Venezuela recently approached the International Monetary Fund (IMF) for financial help to tackle the new coronavirus (Covid-19). The country is ill-prepared to fight the devastating pandemic due to an economic crisis, an attempted coup in 2019, and years of US sanctions.
The IMF’s response was grotesque. Clearly, Donald Trump is not alone in remaining determined to continue hateful and spiteful behaviour despite the pandemic’s ruinous spread.
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As Venezuelanalysis reported, Venezuelan president Nicolas Maduro sent a letter to the IMF’s president Kristalina Georgieva asking for funds. The outlet says Maduro appealed for an emergency “$5 billion loan to face the coronavirus health crisis”. He specified that Venezuela would use the loan to “strengthen [Venezuelan] detection and response systems”, Venezuelanalysis said.
The IMF – a membership body of 189 states – refused. A spokesperson said:
Unfortunately, the Fund is not in a position to consider this request. As we have mentioned before, IMF engagement with member countries is predicated on official government recognition by the international community, as reflected in the IMF’s membership…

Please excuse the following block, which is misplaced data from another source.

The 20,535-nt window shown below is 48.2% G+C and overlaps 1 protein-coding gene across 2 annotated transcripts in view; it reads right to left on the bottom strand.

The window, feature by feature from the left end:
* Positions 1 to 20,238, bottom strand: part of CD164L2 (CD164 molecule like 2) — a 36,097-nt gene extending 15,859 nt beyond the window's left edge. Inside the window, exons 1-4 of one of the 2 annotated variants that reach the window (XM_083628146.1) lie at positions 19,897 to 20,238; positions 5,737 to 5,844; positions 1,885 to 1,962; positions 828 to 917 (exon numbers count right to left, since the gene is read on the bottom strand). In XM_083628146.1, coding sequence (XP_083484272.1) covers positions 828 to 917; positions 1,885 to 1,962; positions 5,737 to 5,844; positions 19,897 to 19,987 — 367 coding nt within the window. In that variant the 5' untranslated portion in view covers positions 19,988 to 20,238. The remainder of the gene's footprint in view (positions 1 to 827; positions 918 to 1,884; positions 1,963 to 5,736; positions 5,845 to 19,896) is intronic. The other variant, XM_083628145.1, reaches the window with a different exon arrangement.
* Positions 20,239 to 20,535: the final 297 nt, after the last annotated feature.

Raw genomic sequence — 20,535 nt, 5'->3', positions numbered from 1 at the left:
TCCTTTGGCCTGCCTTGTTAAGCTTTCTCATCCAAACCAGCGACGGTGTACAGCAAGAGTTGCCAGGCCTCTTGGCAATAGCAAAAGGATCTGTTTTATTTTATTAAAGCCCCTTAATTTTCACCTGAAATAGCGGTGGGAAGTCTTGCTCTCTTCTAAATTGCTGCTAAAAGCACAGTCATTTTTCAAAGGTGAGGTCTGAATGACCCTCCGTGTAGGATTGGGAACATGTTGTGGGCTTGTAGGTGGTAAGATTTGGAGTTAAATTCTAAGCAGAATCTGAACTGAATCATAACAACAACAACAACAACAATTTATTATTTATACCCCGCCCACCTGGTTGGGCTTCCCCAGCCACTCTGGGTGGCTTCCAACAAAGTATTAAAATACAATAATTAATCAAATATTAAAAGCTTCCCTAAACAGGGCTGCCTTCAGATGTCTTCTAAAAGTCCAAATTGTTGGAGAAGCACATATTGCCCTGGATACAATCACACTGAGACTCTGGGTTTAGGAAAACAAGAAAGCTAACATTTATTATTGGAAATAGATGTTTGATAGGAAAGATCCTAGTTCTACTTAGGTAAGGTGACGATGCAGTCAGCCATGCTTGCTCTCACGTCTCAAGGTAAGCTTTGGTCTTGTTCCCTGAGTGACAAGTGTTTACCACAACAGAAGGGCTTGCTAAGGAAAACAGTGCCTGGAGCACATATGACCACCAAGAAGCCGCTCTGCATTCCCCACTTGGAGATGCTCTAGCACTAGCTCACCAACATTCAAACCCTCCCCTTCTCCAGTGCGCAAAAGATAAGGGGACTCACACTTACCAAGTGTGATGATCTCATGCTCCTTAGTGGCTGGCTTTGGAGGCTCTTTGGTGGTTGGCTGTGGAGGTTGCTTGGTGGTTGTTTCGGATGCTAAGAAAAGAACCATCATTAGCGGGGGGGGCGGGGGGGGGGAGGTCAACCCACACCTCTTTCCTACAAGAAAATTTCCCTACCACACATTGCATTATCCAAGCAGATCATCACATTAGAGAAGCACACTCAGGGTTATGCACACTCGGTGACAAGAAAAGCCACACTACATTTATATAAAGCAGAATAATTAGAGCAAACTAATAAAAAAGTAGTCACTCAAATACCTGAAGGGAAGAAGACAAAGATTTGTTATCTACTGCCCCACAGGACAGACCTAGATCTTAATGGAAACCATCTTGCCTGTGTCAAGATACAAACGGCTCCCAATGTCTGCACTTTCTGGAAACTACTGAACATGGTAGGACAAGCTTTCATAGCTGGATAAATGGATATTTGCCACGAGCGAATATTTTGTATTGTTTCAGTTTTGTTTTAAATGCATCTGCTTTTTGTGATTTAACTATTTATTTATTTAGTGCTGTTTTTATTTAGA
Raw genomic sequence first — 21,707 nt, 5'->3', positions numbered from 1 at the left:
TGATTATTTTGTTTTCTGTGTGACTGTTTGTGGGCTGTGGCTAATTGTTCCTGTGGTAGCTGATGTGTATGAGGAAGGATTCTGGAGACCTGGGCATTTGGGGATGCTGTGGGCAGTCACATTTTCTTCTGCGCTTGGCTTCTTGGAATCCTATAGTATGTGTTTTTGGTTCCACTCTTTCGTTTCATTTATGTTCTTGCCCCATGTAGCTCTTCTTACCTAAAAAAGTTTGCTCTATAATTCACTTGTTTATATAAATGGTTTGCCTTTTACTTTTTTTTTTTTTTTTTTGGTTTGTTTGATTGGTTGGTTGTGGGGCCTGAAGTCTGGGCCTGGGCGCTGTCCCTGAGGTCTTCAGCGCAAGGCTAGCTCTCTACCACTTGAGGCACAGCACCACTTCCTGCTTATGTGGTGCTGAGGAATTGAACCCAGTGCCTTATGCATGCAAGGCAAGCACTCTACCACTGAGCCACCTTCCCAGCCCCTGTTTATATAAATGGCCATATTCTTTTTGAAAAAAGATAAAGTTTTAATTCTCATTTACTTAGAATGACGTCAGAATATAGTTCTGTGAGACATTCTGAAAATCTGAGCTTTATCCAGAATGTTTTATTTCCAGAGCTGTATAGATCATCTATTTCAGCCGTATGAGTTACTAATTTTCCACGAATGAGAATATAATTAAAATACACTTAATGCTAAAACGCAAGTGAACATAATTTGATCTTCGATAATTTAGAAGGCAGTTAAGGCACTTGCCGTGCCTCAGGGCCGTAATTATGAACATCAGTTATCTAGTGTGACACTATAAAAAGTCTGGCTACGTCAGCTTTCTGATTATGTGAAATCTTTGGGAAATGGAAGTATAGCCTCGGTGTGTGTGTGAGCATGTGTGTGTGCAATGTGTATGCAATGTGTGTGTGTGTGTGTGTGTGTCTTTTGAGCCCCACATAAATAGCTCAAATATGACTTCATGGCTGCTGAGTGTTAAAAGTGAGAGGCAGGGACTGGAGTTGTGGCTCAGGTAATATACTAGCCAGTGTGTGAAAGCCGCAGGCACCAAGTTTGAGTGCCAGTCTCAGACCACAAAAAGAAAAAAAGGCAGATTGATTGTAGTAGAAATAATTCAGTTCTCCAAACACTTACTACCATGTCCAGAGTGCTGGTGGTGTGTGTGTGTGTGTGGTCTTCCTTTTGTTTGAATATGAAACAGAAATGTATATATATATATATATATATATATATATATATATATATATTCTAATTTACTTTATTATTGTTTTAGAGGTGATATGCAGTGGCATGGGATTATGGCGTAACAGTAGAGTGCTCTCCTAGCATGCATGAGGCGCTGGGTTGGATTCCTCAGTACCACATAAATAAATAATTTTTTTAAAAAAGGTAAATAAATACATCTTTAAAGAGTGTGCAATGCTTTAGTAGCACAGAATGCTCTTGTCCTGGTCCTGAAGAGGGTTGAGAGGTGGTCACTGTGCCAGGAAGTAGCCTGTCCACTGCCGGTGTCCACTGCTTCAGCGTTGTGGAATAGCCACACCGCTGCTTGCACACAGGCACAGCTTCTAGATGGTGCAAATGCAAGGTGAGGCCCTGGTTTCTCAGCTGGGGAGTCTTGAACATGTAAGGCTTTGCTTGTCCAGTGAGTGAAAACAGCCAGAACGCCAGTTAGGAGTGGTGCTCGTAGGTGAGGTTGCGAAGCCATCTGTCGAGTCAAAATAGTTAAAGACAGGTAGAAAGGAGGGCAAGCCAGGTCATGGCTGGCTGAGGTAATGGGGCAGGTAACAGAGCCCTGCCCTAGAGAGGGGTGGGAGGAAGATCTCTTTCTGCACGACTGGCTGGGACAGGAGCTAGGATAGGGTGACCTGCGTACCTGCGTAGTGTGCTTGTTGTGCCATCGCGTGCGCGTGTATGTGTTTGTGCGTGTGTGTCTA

There is no clarity on recognition at this time.
In short, the IMF refused the request for emergency support because some of its members, particularly those who supported the 2019 coup against Maduro, won’t recognise its president. It’s basically thrown the country’s nearly 30 million people on the mercy of the coronavirus pandemic because there are states among the IMF’s members that don’t support Venezuela’s leader.
Venezuela has confirmed only 36 coronavirus cases so far. But it’s clear from how rapidly the pandemic has spread around the world that those figures could increase exponentially. The government has implemented measures to contain the spread. It’s declared a state of emergency and introduced a “collective quarantine” across Venezuela. But an economic crisis and US sanctions have taken their toll. In 2019, Venezuelanalysis reported that 300,000 people were at risk due to “lack of access to medicines or treatment because of sanctions on the country”.
The Red Cross and the UN have supported the country in recent years. Meanwhile, Venezuela’s vice president Delcy Rodriguez says the World Health Organisation (WHO) has pledged to provide assistance, test kits, and supplies to help it tackle coronavirus. But the IMF’s refusal to step up could have dire consequences for Venezuela, if coronavirus spreads there like it has done in many other countries.
The pandemic is a brutal test for countries, of their resilience and preparedness. It’s also, though, a test for international bodies. It shows whether they’re useful in tackling the universal crises of our time. Although the IMF is pushing rhetoric that says it stands ready to help struggling countries in this strange new world, clearly it’s not up to the task.
Featured image via YouTube – CNBC
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